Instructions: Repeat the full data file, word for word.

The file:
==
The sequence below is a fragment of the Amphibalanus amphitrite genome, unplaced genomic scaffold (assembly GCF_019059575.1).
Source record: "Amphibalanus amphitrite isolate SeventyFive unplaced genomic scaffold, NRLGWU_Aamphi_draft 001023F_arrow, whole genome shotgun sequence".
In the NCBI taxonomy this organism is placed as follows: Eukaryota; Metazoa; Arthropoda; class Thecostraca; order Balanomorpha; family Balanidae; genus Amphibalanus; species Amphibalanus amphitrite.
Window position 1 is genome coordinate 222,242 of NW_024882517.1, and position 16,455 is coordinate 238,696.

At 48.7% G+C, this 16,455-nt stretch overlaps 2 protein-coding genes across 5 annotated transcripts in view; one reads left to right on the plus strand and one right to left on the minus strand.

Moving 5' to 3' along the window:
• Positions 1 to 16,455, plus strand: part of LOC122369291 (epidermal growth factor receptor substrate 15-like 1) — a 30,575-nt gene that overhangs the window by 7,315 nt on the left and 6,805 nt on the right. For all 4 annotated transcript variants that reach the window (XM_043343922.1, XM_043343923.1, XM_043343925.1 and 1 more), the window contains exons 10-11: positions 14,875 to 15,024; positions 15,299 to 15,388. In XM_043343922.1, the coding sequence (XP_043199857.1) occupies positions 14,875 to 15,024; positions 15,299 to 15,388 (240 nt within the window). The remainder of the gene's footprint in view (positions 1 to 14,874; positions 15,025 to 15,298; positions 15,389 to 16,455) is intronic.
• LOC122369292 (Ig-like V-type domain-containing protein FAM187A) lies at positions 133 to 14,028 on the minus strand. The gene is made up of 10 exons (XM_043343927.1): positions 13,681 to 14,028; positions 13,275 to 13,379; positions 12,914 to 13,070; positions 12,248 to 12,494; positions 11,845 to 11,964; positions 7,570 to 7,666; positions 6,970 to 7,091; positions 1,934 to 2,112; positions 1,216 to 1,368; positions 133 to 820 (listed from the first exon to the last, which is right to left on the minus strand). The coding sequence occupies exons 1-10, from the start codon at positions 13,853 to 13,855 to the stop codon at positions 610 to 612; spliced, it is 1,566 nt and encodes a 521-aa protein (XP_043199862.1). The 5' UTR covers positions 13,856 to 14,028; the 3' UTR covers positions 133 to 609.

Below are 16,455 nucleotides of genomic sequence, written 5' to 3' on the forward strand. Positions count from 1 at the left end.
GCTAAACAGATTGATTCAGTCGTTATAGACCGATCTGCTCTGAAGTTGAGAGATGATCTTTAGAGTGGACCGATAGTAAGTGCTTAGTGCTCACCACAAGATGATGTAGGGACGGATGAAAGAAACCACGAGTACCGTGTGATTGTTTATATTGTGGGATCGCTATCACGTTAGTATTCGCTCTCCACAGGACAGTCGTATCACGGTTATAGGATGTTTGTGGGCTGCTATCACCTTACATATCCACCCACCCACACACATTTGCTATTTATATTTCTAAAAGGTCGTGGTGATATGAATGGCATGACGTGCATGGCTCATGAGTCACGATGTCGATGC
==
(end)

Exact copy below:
The sequence below is a fragment of the Amphibalanus amphitrite genome, unplaced genomic scaffold (assembly GCF_019059575.1).
Source record: "Amphibalanus amphitrite isolate SeventyFive unplaced genomic scaffold, NRLGWU_Aamphi_draft 001023F_arrow, whole genome shotgun sequence".
In the NCBI taxonomy this organism is placed as follows: Eukaryota; Metazoa; Arthropoda; class Thecostraca; order Balanomorpha; family Balanidae; genus Amphibalanus; species Amphibalanus amphitrite.
Window position 1 is genome coordinate 222,242 of NW_024882517.1, and position 16,455 is coordinate 238,696.

At 48.7% G+C, this 16,455-nt stretch overlaps 2 protein-coding genes across 5 annotated transcripts in view; one reads left to right on the plus strand and one right to left on the minus strand.

Moving 5' to 3' along the window:
• Positions 1 to 16,455, plus strand: part of LOC122369291 (epidermal growth factor receptor substrate 15-like 1) — a 30,575-nt gene that overhangs the window by 7,315 nt on the left and 6,805 nt on the right. For all 4 annotated transcript variants that reach the window (XM_043343922.1, XM_043343923.1, XM_043343925.1 and 1 more), the window contains exons 10-11: positions 14,875 to 15,024; positions 15,299 to 15,388. In XM_043343922.1, the coding sequence (XP_043199857.1) occupies positions 14,875 to 15,024; positions 15,299 to 15,388 (240 nt within the window). The remainder of the gene's footprint in view (positions 1 to 14,874; positions 15,025 to 15,298; positions 15,389 to 16,455) is intronic.
• LOC122369292 (Ig-like V-type domain-containing protein FAM187A) lies at positions 133 to 14,028 on the minus strand. The gene is made up of 10 exons (XM_043343927.1): positions 13,681 to 14,028; positions 13,275 to 13,379; positions 12,914 to 13,070; positions 12,248 to 12,494; positions 11,845 to 11,964; positions 7,570 to 7,666; positions 6,970 to 7,091; positions 1,934 to 2,112; positions 1,216 to 1,368; positions 133 to 820 (listed from the first exon to the last, which is right to left on the minus strand). The coding sequence occupies exons 1-10, from the start codon at positions 13,853 to 13,855 to the stop codon at positions 610 to 612; spliced, it is 1,566 nt and encodes a 521-aa protein (XP_043199862.1). The 5' UTR covers positions 13,856 to 14,028; the 3' UTR covers positions 133 to 609.

Below are 16,455 nucleotides of genomic sequence, written 5' to 3' on the forward strand. Positions count from 1 at the left end.
GCTAAACAGATTGATTCAGTCGTTATAGACCGATCTGCTCTGAAGTTGAGAGATGATCTTTAGAGTGGACCGATAGTAAGTGCTTAGTGCTCACCACAAGATGATGTAGGGACGGATGAAAGAAACCACGAGTACCGTGTGATTGTTTATATTGTGGGATCGCTATCACGTTAGTATTCGCTCTCCACAGGACAGTCGTATCACGGTTATAGGATGTTTGTGGGCTGCTATCACCTTACATATCCACCCACCCACACACATTTGCTATTTATATTTCTAAAAGGTCGTGGTGATATGAATGGCATGACGTGCATGGCTCATGAGTCACGATGTCGATGC